First published May 2018

As recent joiners to the British Trust for Ornithology’s (BTO), national garden birds recording scheme, we receive their quarterly bulletins and the latest spring edition had some particularly interesting articles and information. This survey requires participants to submit weekly records of the birds in their gardens (actually in it, not flying over!) and has been going since the 1970’s, peaking with over 1500 people taking part across the UK, making it one of the biggest citizen science projects in the UK.

One of the articles in the current edition highlighted the problems of increased risk of diseases posed by garden bird feeders and indeed it was the garden survey that first drew attention to the fall in greenfinch numbers and the rise in Trichomonosis, a disease that particularly, though not exclusively, affects this species. Every issue publishes the results of each the quarters and this one looked at the October to December records for 2017. The results reflect the short-term factors that might affect a particular quarter such as unusual weather, the success or otherwise of breeding or a shortage or glut of natural food. These results picked up on the hawfinch invasion of last Autumn as over 3% of gardens recorded this species in their garden, ten times more than the usual count.

However, the article that really caught my eye was summary of a newly published book, The Birds at My Table: Why We Feed Wild Birds and Why it Matters by Darryl Jones. A study revealed that we provide 60,000 tonnes of bird seed annually, enough to feed the actual population of blue tits alone, 5 times over! Feeding birds in our gardens has grown enormously over the last 30 years and the variety of food we put out is now is very varied. Also, views have changed about feeding birds all the year round, as initially it was thought not to feed in the summer, but consensus is now that this is okay. Personally, I don’t put food out in the summer, preferring that adult birds should still provide their chicks with natural food. When it comes to the winter though, I like to put out a lot of food, believing like nearly everyone else, that natural foods are scarce and becoming scarcer, they simply need the food we put out to survive the colder months.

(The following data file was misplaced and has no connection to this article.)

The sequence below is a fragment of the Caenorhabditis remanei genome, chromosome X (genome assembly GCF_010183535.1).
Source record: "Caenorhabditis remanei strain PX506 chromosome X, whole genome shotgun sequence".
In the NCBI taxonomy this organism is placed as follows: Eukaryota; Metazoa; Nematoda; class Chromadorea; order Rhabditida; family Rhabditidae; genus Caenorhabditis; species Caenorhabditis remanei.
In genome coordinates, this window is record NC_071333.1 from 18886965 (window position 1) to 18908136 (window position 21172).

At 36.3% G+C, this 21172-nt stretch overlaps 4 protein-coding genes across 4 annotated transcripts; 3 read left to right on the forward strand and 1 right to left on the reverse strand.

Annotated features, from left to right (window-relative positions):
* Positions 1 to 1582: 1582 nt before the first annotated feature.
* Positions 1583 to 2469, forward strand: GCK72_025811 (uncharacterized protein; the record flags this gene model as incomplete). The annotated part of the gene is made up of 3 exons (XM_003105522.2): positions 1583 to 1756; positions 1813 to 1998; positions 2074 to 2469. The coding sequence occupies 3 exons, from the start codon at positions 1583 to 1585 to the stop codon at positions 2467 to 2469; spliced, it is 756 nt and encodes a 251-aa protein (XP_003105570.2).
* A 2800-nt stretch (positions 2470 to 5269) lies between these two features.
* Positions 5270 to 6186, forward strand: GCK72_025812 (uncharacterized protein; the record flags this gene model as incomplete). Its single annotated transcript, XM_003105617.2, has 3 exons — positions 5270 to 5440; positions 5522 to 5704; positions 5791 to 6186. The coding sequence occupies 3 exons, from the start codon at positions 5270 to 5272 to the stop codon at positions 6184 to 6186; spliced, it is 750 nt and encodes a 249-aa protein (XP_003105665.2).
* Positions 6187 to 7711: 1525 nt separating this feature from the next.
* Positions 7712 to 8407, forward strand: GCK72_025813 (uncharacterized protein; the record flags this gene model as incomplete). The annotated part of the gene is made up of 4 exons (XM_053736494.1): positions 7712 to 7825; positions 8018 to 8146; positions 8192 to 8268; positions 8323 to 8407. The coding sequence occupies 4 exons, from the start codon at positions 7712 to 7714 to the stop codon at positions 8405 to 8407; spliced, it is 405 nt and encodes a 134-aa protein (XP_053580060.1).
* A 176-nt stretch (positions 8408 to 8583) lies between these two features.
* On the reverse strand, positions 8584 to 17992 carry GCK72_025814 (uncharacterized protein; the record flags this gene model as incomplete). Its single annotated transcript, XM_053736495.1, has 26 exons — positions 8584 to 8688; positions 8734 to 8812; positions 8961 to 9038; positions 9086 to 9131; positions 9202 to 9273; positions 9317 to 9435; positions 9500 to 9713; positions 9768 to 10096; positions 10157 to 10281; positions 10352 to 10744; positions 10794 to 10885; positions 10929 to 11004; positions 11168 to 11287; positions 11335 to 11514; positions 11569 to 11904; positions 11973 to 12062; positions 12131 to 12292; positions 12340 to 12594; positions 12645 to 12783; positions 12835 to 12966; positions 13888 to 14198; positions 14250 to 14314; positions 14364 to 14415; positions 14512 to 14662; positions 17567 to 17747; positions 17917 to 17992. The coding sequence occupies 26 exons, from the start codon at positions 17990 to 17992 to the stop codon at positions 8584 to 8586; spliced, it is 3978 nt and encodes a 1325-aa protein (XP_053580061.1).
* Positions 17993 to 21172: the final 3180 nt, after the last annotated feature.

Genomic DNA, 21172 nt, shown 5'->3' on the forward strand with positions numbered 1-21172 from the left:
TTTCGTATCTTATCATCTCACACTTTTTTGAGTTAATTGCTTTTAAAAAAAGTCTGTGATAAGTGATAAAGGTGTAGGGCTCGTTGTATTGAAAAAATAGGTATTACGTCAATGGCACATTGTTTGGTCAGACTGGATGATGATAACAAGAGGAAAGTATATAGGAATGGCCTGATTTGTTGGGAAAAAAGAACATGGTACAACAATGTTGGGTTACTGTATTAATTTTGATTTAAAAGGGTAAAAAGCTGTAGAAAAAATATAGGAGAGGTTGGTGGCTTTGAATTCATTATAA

The author challenges this idea though. He cites that evidence shows that for most individual birds, the feeder food they consume is actually a very small part of their diet and that, except in extreme conditions, they don’t need the food we provide, they will simply go elsewhere. They are wild creatures that choose to visit our feeders on their own terms, perhaps because it just the easier way of finding dinner.

Without reading the whole book, I don’t yet know the evidence he uses to support this proposition, it’s encouraging me to go out and buy it though. It certainly challenges my ideas that that feeding birds, particularly in winter, that we are all helping millions of birds to survive this season. I certainly need convincing otherwise and would like to know if a model has been looked at to predict what would happen to our birds should all our garden feeding was to cease.

In the meantime, I and hopefully you, will carry on feeding the birds until ensuring that they have a greater chance of surviving the harsh realities of living in an increasingly hostile environment.

Mike Russell